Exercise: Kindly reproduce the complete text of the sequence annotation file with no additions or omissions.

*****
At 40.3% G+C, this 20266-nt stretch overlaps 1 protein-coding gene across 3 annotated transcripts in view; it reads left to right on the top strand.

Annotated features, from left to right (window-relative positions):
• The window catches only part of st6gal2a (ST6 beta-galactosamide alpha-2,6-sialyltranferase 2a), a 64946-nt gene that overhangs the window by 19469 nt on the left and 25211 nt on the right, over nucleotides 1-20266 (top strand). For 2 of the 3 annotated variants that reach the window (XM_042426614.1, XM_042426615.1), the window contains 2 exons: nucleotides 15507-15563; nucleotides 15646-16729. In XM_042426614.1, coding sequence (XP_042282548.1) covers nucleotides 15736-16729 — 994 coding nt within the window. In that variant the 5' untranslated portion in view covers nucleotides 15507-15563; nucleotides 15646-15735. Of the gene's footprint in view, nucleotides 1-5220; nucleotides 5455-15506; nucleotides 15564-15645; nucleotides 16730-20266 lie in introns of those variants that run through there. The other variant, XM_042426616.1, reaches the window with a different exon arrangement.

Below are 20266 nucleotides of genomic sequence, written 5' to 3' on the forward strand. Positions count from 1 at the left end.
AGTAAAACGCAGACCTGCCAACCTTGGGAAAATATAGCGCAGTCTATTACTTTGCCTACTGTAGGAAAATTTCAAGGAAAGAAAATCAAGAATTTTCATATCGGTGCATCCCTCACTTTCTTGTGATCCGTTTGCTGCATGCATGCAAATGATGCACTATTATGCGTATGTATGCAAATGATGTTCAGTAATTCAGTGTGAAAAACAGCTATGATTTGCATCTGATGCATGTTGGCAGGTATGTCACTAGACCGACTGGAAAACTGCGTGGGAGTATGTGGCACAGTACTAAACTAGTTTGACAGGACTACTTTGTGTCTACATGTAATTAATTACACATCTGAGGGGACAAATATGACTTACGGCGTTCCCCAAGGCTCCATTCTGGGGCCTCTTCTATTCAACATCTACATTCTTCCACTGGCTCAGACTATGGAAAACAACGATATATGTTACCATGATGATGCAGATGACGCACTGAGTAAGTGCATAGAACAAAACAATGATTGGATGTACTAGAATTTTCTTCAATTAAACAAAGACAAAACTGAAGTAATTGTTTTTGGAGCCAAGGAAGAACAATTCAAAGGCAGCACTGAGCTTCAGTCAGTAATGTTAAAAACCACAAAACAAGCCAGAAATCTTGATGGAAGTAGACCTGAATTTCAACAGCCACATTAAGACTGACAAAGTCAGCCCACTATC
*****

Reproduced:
At 40.3% G+C, this 20266-nt stretch overlaps 1 protein-coding gene across 3 annotated transcripts in view; it reads left to right on the top strand.

Annotated features, from left to right (window-relative positions):
• The window catches only part of st6gal2a (ST6 beta-galactosamide alpha-2,6-sialyltranferase 2a), a 64946-nt gene that overhangs the window by 19469 nt on the left and 25211 nt on the right, over nucleotides 1-20266 (top strand). For 2 of the 3 annotated variants that reach the window (XM_042426614.1, XM_042426615.1), the window contains 2 exons: nucleotides 15507-15563; nucleotides 15646-16729. In XM_042426614.1, coding sequence (XP_042282548.1) covers nucleotides 15736-16729 — 994 coding nt within the window. In that variant the 5' untranslated portion in view covers nucleotides 15507-15563; nucleotides 15646-15735. Of the gene's footprint in view, nucleotides 1-5220; nucleotides 5455-15506; nucleotides 15564-15645; nucleotides 16730-20266 lie in introns of those variants that run through there. The other variant, XM_042426616.1, reaches the window with a different exon arrangement.

Below are 20266 nucleotides of genomic sequence, written 5' to 3' on the forward strand. Positions count from 1 at the left end.
AGTAAAACGCAGACCTGCCAACCTTGGGAAAATATAGCGCAGTCTATTACTTTGCCTACTGTAGGAAAATTTCAAGGAAAGAAAATCAAGAATTTTCATATCGGTGCATCCCTCACTTTCTTGTGATCCGTTTGCTGCATGCATGCAAATGATGCACTATTATGCGTATGTATGCAAATGATGTTCAGTAATTCAGTGTGAAAAACAGCTATGATTTGCATCTGATGCATGTTGGCAGGTATGTCACTAGACCGACTGGAAAACTGCGTGGGAGTATGTGGCACAGTACTAAACTAGTTTGACAGGACTACTTTGTGTCTACATGTAATTAATTACACATCTGAGGGGACAAATATGACTTACGGCGTTCCCCAAGGCTCCATTCTGGGGCCTCTTCTATTCAACATCTACATTCTTCCACTGGCTCAGACTATGGAAAACAACGATATATGTTACCATGATGATGCAGATGACGCACTGAGTAAGTGCATAGAACAAAACAATGATTGGATGTACTAGAATTTTCTTCAATTAAACAAAGACAAAACTGAAGTAATTGTTTTTGGAGCCAAGGAAGAACAATTCAAAGGCAGCACTGAGCTTCAGTCAGTAATGTTAAAAACCACAAAACAAGCCAGAAATCTTGATGGAAGTAGACCTGAATTTCAACAGCCACATTAAGACTGACAAAGTCAGCCCACTATC